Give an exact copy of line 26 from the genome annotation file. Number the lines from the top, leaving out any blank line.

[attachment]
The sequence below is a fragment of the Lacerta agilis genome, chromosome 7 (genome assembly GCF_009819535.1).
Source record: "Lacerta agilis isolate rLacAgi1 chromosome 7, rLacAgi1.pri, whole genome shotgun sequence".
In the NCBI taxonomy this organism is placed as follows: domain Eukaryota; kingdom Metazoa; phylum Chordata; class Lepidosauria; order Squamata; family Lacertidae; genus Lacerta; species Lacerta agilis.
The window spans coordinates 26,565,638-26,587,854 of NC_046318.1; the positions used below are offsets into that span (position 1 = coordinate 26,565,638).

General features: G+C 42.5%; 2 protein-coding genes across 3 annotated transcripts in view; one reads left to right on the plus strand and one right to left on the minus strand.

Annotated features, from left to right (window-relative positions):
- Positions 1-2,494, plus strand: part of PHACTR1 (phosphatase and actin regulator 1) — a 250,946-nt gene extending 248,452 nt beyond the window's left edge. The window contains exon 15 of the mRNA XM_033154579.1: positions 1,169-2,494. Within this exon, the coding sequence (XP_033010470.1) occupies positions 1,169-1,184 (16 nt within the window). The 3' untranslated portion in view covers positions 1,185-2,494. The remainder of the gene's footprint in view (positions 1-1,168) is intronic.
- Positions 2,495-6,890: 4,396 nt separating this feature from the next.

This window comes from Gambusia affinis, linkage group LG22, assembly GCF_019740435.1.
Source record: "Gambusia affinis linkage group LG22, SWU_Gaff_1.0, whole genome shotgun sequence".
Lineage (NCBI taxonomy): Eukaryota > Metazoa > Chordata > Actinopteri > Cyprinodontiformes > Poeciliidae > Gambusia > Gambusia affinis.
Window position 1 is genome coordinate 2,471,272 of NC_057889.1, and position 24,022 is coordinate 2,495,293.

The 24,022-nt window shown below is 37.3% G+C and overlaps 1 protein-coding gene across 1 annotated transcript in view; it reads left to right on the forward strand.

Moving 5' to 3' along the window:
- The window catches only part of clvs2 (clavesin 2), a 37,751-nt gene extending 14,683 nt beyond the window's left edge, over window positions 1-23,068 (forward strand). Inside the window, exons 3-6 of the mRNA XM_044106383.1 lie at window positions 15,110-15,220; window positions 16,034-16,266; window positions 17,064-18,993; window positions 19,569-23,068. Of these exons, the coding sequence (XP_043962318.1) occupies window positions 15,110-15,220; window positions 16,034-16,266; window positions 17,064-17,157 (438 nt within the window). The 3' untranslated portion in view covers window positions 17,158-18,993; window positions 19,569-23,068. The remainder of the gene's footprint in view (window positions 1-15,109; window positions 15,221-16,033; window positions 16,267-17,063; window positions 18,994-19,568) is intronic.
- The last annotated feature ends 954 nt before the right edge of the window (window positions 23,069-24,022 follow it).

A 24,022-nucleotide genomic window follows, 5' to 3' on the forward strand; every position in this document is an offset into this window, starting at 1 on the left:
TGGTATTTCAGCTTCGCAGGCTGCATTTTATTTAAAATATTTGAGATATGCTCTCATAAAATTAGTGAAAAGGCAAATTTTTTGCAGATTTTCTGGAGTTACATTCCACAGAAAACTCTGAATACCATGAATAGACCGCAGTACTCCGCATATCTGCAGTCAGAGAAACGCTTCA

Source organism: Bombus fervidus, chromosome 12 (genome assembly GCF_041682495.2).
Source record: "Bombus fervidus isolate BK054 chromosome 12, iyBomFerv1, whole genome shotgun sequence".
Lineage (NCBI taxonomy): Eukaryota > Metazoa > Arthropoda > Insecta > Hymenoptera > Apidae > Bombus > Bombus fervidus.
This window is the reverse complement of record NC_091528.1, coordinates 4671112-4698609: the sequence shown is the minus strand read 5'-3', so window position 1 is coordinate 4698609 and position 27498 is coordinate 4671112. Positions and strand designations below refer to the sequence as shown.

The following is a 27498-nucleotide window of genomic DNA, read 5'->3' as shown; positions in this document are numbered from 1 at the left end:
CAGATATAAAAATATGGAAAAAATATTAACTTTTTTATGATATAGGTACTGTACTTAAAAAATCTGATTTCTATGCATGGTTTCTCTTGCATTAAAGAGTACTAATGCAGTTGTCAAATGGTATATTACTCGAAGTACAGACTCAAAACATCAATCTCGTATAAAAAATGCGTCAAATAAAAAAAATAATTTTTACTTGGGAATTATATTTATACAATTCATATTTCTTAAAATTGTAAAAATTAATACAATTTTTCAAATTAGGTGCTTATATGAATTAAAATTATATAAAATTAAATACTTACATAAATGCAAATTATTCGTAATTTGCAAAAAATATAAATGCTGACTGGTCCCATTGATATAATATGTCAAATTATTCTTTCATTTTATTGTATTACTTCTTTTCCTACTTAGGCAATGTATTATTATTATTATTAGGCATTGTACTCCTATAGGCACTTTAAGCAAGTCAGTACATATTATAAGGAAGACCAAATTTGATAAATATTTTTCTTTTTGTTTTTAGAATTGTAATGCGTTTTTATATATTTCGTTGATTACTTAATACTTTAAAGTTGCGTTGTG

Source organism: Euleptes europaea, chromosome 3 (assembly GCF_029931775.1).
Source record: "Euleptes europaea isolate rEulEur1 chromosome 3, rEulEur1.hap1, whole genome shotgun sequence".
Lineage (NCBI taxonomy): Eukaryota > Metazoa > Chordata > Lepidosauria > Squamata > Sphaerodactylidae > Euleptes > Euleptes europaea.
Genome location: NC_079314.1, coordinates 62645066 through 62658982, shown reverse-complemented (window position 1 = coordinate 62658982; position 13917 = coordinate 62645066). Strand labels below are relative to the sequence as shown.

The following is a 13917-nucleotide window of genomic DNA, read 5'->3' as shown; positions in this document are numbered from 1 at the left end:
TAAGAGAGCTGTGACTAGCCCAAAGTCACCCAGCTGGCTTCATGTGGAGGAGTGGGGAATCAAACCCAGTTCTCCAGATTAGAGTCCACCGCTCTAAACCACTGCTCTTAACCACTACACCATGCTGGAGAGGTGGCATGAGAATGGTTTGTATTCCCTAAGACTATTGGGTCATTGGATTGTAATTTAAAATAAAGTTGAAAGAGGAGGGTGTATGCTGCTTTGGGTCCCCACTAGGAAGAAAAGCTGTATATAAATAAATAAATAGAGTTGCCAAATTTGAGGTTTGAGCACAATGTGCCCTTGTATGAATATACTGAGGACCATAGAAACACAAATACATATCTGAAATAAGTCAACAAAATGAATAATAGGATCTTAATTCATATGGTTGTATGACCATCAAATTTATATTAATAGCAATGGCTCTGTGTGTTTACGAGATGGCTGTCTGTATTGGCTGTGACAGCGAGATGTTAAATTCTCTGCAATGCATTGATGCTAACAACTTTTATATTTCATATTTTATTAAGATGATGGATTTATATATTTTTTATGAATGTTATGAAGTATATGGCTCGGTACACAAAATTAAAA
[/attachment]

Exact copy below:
Source record: "Euleptes europaea isolate rEulEur1 chromosome 3, rEulEur1.hap1, whole genome shotgun sequence".